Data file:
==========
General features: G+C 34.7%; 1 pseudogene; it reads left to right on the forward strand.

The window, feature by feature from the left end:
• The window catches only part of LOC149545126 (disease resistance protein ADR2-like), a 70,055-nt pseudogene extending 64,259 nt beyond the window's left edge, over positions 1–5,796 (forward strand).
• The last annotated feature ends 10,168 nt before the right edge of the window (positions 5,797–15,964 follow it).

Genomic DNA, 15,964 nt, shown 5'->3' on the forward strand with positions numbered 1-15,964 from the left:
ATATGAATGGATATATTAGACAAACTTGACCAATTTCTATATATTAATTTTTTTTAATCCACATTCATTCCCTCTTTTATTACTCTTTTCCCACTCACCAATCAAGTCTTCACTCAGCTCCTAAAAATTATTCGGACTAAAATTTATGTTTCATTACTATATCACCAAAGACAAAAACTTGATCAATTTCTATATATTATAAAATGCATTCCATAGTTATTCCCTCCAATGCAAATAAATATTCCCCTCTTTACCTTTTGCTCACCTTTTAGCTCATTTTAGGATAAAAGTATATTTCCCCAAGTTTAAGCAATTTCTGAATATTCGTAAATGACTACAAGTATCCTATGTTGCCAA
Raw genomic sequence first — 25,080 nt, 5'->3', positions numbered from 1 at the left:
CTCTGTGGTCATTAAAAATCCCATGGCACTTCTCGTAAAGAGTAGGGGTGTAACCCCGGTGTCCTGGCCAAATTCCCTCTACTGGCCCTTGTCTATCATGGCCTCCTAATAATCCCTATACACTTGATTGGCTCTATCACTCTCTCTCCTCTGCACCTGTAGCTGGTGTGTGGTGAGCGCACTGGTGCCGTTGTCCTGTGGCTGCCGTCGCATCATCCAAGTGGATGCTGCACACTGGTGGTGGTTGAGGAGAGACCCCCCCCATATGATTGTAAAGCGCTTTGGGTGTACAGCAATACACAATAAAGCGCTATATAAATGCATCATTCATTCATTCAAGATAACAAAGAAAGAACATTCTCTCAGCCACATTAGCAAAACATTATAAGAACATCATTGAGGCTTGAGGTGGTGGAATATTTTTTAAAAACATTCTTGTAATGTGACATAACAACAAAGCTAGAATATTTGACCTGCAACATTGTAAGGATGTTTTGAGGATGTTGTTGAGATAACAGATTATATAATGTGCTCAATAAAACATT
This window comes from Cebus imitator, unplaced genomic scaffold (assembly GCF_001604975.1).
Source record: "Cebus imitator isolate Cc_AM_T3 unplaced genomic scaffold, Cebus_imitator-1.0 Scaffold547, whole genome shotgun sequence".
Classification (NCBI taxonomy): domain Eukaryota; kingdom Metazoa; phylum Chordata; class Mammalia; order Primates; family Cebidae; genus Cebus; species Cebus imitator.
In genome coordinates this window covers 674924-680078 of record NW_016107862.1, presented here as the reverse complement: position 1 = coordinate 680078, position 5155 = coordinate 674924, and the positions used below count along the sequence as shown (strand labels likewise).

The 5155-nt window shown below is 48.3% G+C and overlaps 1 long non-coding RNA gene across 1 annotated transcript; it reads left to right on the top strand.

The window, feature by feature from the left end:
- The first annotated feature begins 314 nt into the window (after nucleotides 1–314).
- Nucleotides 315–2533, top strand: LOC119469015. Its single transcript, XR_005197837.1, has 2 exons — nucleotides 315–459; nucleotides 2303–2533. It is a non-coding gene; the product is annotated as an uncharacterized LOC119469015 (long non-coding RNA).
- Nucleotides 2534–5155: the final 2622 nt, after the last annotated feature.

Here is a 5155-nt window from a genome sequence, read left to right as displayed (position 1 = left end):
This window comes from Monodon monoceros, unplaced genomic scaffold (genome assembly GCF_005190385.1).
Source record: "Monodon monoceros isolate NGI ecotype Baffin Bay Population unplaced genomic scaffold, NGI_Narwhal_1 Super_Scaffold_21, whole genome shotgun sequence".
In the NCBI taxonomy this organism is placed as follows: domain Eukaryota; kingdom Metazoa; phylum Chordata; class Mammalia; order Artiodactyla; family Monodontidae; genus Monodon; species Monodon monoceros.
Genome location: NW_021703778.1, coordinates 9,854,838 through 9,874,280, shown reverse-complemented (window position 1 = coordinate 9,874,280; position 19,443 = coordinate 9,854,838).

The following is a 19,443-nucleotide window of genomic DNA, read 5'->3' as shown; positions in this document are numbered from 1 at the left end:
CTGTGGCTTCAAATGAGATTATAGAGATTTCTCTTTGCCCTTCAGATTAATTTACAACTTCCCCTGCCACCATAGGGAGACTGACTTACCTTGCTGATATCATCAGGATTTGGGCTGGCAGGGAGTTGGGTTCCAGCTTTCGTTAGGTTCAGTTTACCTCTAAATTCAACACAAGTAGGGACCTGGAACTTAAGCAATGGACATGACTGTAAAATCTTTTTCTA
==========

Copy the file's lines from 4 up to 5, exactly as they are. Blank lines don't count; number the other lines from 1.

• The last annotated feature ends 10,168 nt before the right edge of the window (positions 5,797–15,964 follow it).

Genomic DNA, 15,964 nt, shown 5'->3' on the forward strand with positions numbered 1-15,964 from the left: